(Reuters) - Anders Vejrgang is not your average FIFA 21 player, no one is when they have amassed 450 wins without losing a match in its highly popular Weekend League, but what sets him apart is the fact that he is only 14 years old.
While most fans watch their favourite clubs play on weekends, thousands tune in to Vejrgang’s Twitch stream to watch him crush his opponents, occasionally humiliating them with difficult tricks that spark a frenzy in the comments section.
The unassuming Danish teenager has over half-a-million followers on the live-streaming platform and his following has continued to grow as he racks up the wins in the Weekend League which pits the best players in the world against each other.
“I started competing in the Weekend League about two-three years ago,” he told Reuters. “I have won many local events, beating the top players of my country and online, I won more than 20 tournaments this season alone.”
Consistency over the years is no easy task with Electronic Arts (EA) making changes in every annual iteration of the game but Vejrgang, who first started out with FIFA 13, would spend hours everyday perfecting his skills.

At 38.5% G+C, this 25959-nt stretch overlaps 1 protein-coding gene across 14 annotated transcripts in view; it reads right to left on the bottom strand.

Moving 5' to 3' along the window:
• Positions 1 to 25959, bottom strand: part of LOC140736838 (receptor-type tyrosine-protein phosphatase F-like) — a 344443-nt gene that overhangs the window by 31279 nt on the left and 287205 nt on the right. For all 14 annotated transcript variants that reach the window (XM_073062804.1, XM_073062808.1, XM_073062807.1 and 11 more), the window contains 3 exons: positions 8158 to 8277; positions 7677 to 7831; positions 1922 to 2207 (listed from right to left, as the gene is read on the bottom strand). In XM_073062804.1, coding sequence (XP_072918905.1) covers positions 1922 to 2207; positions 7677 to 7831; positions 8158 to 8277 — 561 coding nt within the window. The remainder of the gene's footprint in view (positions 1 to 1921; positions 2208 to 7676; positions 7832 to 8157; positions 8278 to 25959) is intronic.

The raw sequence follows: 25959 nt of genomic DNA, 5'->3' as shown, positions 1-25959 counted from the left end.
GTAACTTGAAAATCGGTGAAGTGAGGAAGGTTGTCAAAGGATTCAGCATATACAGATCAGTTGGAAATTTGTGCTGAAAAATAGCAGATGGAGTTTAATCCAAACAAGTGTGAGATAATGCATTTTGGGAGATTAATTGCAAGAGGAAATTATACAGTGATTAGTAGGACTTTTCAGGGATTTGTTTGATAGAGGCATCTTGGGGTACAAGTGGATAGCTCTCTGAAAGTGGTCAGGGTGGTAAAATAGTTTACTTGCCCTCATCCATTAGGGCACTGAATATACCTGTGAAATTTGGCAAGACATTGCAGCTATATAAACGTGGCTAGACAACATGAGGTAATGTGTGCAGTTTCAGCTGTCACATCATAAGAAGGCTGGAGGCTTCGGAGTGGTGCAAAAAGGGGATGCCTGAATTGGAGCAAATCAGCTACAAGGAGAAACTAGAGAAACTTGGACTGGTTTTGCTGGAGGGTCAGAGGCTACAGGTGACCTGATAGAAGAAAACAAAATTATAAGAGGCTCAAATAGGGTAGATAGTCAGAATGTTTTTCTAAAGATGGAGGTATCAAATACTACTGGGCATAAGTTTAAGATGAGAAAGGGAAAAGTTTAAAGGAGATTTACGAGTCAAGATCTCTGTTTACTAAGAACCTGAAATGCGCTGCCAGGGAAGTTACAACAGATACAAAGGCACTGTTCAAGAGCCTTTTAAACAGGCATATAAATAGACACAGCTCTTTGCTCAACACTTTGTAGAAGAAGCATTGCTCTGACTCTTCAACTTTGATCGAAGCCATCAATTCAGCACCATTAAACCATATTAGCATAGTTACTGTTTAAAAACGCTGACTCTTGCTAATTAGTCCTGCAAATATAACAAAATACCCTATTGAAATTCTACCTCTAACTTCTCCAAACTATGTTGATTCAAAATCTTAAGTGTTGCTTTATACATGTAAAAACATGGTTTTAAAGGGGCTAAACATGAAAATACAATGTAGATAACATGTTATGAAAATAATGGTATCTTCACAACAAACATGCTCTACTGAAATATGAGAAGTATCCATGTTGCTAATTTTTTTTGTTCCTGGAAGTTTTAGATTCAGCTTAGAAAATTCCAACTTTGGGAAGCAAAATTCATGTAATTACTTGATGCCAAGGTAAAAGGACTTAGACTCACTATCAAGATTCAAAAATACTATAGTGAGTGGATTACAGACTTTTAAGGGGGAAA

“At the beginning of the season I’m investing more time in order to understand and learn the game,” he added. “I guess on average I do play about 25 hours per week at that time. Right now, it has reduced to about 15 hours per week.
“People do have a wrong feeling of how much time is needed to become a top player. It’s not about the amount of hours you play, it’s about how to spend them right.”
Any other kid would be grounded if they spent hours on end on their consoles but Vejrgang says his family is supportive and understands he could make a career in gaming.
“They do understand my talent and the potential of esports,” he says.
“During the last few months my region has been in a (COVID-19) lockdown. Even now I’m still having online classes, which grants me a lot of flexibility.”
His skills earned him a spot in the RBLZ Gaming team, RB Leipzig’s esports team, but even though he and his family believe he is old enough to compete professionally, EA thinks otherwise.
“Unfortunately, I haven’t been able to compete in major tournaments so far because EA does not allow players aged under 16 to attend their tournaments,” Vejrgang said.
EA did not respond to a Reuters request for comment.
“I don’t see any reason why a digital football simulation should disallow young players to compete in their tournaments,” Vejrgang added.
“Even in a game like Fortnite, the youngest players at the World Cup were 13 years old. The skill should be the decisive factor, nothing else.”
Reporting by Rohith Nair in Bengaluru, editing by Pritha Sarkar
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